Parliament of Finland approves new Data Protection Act
The Parliament of Finland finally approved the government proposal for a new Finnish Data Protection Act (HE 9/2018 vp) on 13 November 2018. The approved Act will now be sent to the President of Finland for ratification, after which it will come into effect. The new Data Protection Act will complement and specify the provisions of the EU General Data Protection Regulation (2016/679, “GDPR”) and serve as a general law for personal data protection in Finland. The new Act will also repeal the old Finnish Personal Data Act (523/1999).
The new Act includes several provisions on national discretion, including provisions on health-related data, personal identity numbers, the processing of children’s personal data and criminal sanctions.
The proposed Act makes processing personal data, based on consent, to offer information society services directly to a child is lawful for children aged 13 and older.
Under the Act, personal identity numbers can be processed generally only with the data subject’s consent, or if the processing is required by law. Additionally, processing personal identity numbers is legal when identifying the data subject is essential (i) in order to perform a task set by law (ii) in order to realize the rights or duties of the data subject or the controller or (iii) for purposes of historical, scientific or statistical research. Personal identity numbers may be processed in employment relationships and in financial and credit service activities and the health care sector.
The Act authorizes health-related data processing for certain specified purposes not explicitly listed in the GDPR. For instance, insurance companies may process health data, particularly when determining the provider’s liability. Health care service providers, including service purchasers and providers, have similar authorization.
The Finnish Data Protection Ombudsman will remain the local supervisory authority under the GDPR. The new legislation also introduces an internal advisory board in the Data Protection Ombudsman’s office. The board will issue advisory statements on data protection legislation upon the Data Protection Ombudsman’s request.
In e-privacy matters, however, the Finnish Communications Regulatory Authority will continue to act as the supervisory authority. When e-privacy legislation is reformed under the proposed EU Regulation on Privacy and Electronic Communications, clarifications about these closely related authorities may be expected.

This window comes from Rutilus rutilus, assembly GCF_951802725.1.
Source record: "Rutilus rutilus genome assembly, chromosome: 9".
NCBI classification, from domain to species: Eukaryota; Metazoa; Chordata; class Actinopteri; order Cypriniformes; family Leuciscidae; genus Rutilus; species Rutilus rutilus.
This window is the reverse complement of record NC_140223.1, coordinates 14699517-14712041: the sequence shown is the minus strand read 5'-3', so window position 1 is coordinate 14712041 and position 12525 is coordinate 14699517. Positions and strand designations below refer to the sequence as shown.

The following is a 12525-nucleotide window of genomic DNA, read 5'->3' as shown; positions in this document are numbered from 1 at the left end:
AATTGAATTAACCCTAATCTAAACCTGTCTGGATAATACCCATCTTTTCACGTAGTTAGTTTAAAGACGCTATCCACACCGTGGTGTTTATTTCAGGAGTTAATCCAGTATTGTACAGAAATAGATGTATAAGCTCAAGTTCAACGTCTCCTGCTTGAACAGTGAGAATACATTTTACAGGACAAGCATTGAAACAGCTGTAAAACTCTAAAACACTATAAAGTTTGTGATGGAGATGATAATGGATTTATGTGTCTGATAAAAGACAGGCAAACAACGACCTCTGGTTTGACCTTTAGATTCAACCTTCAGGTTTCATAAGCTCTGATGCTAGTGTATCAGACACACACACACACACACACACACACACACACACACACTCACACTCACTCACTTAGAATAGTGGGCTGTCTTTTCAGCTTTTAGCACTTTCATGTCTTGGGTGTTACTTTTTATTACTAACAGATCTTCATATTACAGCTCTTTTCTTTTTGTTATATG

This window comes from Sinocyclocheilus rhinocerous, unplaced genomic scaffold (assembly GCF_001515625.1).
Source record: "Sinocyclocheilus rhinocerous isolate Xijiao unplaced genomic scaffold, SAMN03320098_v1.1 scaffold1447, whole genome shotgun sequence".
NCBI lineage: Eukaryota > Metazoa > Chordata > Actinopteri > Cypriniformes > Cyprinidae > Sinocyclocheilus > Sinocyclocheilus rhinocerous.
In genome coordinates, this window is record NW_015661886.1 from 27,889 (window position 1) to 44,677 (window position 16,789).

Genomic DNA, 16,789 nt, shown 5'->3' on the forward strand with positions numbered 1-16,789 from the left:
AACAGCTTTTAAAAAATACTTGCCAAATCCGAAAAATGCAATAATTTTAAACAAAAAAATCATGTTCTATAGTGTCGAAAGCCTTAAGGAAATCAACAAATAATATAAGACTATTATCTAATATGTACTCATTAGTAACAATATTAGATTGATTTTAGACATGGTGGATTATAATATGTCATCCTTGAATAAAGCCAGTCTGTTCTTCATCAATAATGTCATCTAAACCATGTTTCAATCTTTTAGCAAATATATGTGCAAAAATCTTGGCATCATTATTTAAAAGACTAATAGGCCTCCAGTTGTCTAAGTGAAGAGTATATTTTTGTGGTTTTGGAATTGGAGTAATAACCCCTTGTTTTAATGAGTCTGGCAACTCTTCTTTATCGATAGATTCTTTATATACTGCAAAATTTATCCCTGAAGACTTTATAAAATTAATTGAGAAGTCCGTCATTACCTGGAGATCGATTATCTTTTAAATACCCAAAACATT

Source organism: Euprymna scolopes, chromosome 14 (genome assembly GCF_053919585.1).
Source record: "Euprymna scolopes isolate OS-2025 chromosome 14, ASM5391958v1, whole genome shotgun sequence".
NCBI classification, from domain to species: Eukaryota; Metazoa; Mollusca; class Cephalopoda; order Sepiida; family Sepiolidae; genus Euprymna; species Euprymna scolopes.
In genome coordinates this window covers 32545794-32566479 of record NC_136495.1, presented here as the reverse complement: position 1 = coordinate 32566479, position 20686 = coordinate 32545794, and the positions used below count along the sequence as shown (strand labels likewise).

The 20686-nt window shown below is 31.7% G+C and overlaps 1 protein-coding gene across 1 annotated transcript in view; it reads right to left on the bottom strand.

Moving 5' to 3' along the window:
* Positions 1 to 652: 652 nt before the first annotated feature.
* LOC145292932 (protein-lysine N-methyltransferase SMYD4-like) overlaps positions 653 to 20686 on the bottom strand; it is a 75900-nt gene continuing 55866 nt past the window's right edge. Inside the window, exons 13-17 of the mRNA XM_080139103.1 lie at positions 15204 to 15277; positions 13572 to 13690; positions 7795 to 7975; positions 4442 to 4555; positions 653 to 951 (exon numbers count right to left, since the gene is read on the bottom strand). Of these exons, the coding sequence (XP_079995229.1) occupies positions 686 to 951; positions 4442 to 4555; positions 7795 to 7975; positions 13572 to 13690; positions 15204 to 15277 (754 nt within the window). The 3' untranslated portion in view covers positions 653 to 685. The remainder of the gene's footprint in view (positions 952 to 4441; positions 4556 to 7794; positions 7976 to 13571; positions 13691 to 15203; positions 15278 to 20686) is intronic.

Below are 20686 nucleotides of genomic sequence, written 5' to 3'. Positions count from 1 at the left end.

In addition to the administrative fines or other administrative sanctions, such as temporary or indefinite bans on processing a personal data, criminal sanctions are included in the Finnish Criminal Code (39/1889). A new criminal offence, the so-called data protection offence, which applies only to natural persons, is also introduced.
The GDPR, which has been applicable since 25 May 2018, has resulted in several legislative changes in Finland. Although the GDPR is a regulation, and therefore directly applicable, it allows some flexibility for Member States.
In addition to the Data Protection Act, the Finnish government has also proposed amending the Act on the Protection of Privacy in Working Life to better correspond to the GDPR’s requirements. The proposal is currently under negotiations in the Parliament of Finland. The amendments concern obtaining criminal record data, camera surveillance and the scope of sanctions directed at employers. The amendments will become effective in the near future.
The GDPR also affects health care data, and the Finnish government has made two new legislative proposals on the subject, one for a Genome Act and the other for an Act on the Secondary Use of Health and Social Data. The government has also proposed amendments to the 2012 Biobank Act.
- The objective of the Genome Act is to promote responsible and equal use of genomic data for the benefit of health and for preventing, detecting and treating illnesses.The new Act would establish a Genome Center to manage a population-wide genome database. The Act will enter into force on 1 January 2019.
- The Act on the Secondary Use of Health and Social Data will create more flexibility and security in using health and social data for different purposes under the Act. The data could be used in other – secondary – purposes than that for which it was originally collected, such as in research, teaching, research and development, and data management. The Act is currently under discussion in the Parliament.
- The Biobank Act establishes the operations of biobanks in Finland. The Biobank Act would be amended to better comply with the GDPR requirements and to clarify the provisions under the GDPR. However, the legislative process is currently on hold because it will depend on the outcome of the Genome Act and the Act on the Secondary Use of Health and Social Data.